Warn your sons. Please.
- Teen Boys Are Falling for a Snapchat Nude-Photo Scam. Here’s How to Avoid It.: The solicitation of images has evolved in recent years to include monetary shakedowns. … An online nude-photo scam is ensnaring thousands of teen boys and causing emotional trauma. … Scammers posing as teen girls befriend boys online, share nude photos of a girl and then ask for nude photos in return. Once the boy reciprocates, the schemer demands money be sent by a peer-to-peer payment app and threatens to share the boy’s photos with his social-media followers if he doesn’t pay.
Warn your parents. Please.
- How to talk to older people in your life about scams: In 2022, consumers lost $8.8 billion to scammers. And older adults lost the highest amount of money compared to other age groups, according to the Federal Trade Commission. … This summer, Daniel Goldstein’s 86-year-old mom got an email that looked like it was from her bank. She was alarmed because she hadn’t spent the money it mentioned, so she called a help number on the email. The person on the other end of the line asked for her bank account information and made her believe she would get her money back. Instead, she lost $600 to a scammer. … While everyone wants to protect their parents and grandparents from scammers, sometimes these conversations can be complicated to navigate. … “We encourage people to think in multigenerational approaches. Everyone is getting scammed, it’s just a different way that scammers go after you,” said Genevieve Waterman from the National Council on Aging.
Keep your computers patched and updated. #3 on our Top-5 protections. Take our How Hackable Are You? quiz and get our free updated 13-step guide.
- Microsoft Patch Tuesday, November 2023 Edition: Microsoft today released updates to fix more than five dozen security holes in its Windows operating systems and related software, including three “zero day” vulnerabilities that Microsoft warns are already being exploited in active attacks.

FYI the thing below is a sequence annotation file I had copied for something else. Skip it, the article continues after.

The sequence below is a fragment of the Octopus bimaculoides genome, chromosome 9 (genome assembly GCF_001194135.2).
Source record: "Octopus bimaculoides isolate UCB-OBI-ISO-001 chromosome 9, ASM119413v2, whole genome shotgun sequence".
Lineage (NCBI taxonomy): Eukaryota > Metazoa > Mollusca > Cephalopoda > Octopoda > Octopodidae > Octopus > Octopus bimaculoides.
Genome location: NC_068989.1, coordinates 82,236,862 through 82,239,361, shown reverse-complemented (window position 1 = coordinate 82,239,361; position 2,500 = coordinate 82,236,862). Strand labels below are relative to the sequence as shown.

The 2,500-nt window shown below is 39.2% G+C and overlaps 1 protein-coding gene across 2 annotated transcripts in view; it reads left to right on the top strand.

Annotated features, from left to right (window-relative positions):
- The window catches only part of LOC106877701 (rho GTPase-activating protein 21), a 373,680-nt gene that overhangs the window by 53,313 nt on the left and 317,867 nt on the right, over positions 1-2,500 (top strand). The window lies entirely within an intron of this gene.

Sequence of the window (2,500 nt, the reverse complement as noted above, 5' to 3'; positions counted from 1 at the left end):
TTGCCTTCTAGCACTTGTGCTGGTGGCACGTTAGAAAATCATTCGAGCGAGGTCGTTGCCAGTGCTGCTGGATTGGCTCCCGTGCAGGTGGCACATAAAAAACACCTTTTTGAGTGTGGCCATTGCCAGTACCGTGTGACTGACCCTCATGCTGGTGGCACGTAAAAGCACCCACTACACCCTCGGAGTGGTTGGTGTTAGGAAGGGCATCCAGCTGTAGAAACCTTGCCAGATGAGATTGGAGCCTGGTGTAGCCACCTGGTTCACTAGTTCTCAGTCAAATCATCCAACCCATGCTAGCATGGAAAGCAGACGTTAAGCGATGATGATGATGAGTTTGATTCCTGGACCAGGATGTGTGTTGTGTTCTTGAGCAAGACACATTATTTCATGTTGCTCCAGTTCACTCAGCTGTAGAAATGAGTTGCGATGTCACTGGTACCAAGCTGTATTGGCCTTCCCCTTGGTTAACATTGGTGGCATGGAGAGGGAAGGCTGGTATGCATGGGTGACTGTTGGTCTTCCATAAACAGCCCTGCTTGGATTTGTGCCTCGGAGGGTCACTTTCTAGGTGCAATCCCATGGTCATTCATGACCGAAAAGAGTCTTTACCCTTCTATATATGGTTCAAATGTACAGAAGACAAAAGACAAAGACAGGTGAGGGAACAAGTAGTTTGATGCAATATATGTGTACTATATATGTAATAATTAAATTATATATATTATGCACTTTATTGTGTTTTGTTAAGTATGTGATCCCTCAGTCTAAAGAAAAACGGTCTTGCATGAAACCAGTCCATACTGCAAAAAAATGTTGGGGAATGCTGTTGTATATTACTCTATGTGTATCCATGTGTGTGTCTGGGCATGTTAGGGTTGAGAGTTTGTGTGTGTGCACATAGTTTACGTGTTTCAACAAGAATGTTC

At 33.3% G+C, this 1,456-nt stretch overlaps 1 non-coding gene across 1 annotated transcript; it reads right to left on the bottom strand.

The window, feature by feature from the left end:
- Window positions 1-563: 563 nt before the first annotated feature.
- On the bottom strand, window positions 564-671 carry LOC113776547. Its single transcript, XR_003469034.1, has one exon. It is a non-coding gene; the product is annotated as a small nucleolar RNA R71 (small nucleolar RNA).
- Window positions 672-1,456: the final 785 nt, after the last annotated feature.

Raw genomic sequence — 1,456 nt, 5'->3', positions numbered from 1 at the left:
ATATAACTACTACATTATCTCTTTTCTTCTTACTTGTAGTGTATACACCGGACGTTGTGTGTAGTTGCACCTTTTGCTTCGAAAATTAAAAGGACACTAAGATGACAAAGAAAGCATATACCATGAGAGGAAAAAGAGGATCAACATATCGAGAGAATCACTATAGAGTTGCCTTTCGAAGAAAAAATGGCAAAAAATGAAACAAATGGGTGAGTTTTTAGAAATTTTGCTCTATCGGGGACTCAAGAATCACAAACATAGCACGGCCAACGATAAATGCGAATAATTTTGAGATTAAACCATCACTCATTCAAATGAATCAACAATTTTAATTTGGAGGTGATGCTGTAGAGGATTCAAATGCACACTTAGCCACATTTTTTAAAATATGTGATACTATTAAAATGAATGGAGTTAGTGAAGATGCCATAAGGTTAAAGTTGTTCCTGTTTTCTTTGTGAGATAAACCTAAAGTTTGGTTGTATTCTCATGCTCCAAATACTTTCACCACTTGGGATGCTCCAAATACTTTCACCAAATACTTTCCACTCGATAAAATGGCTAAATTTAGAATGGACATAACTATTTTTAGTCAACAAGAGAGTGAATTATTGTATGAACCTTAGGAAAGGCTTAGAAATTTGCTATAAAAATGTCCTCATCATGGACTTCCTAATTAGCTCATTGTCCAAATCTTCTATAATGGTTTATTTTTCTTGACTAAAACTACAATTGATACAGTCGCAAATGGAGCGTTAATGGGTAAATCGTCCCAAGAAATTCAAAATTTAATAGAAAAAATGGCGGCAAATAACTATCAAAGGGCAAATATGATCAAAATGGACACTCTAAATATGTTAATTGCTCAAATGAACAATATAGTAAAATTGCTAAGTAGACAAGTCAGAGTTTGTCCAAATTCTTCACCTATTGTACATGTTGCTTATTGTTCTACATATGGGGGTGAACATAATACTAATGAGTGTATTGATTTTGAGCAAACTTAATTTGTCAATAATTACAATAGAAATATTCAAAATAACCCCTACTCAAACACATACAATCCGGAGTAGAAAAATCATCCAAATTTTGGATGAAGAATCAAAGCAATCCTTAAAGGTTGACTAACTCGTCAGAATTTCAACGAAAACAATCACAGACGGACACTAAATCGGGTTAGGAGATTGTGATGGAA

Section 3 – Cybersecurity and Privacy News for the Cyber-Concerned.
The New York Times offers a story on the significance of the SEC’s lawsuit against SolarWinds and its CISO.
- The Cybersecurity Lawsuit That Boards Are Talking About: An S.E.C. lawsuit against a software company hacked by Russian state actors in 2020 could affect how companies handle cybersecurity risks. … The chief executive of SolarWinds, Sudhakar Ramakrishna, said an S.E.C. lawsuit against his company could make chief information security officers “more fearful.” … For the last month, an under-the-radar lawsuit has privately been a hot topic of conversation in Fortune 500 boardrooms and corporate security departments. … In October, the Securities and Exchange Commission sued a software company hacked by Russian agents in 2020, accusing it of defrauding investors by not disclosing allegedly known cybersecurity risks and vulnerabilities.
An investigation by CNN has discovered a massive disinformation campaign targeting critics of the Chinese Government.
- China is using the world’s largest known online disinformation operation to harass Americans, a CNN review finds: ‘Flooded with messages asking me to kill myself’: How the Chinese government is targeting US citizens … The Chinese government has built up the world’s largest known online disinformation operation and is using it to harass US residents, politicians, and businesses—at times threatening its targets with violence, a CNN review of court documents and public disclosures by social media companies has found.
New York continues as a leader in imposing cybersecurity rules on critical sectors, first finance and now hospitals. Kudos New York.
- New York Plans Cyber Rules for Hospitals: String of hacks at medical facilities prompts focus on security. … The rules are similar to other state cybersecurity measures issued by Gov. Kathy Hochul’s administration. … New York regulators Monday announced plans to issue cybersecurity regulations for hospitals, after a series of attacks crippled operations at medical facilities. … Under draft rules reviewed by The Wall Street Journal, New York will require general hospitals to develop and test incident response plans, assess their cybersecurity risks and install security technologies such as multifactor authentication. Hospitals must also develop secure software design practices for in-house applications, and processes for testing the security of software from vendors.
The face of the enemy and the the take-down of a botnet.
- Royal Ransom Demands Exceed $275M, Rebrand in Offing: The swift-moving ransomware crew continues to evolve quickly and has already attacked more than 350 victims since it was first detected just over a year ago. … The Royal ransomware gang appears to be gearing up for a new spate of activity that potentially includes a rebrand or spinoff effort, as ransom demands by the fast-moving group since its initial activity in September 2022 have already exceeded $275 million, according to US federal authorities.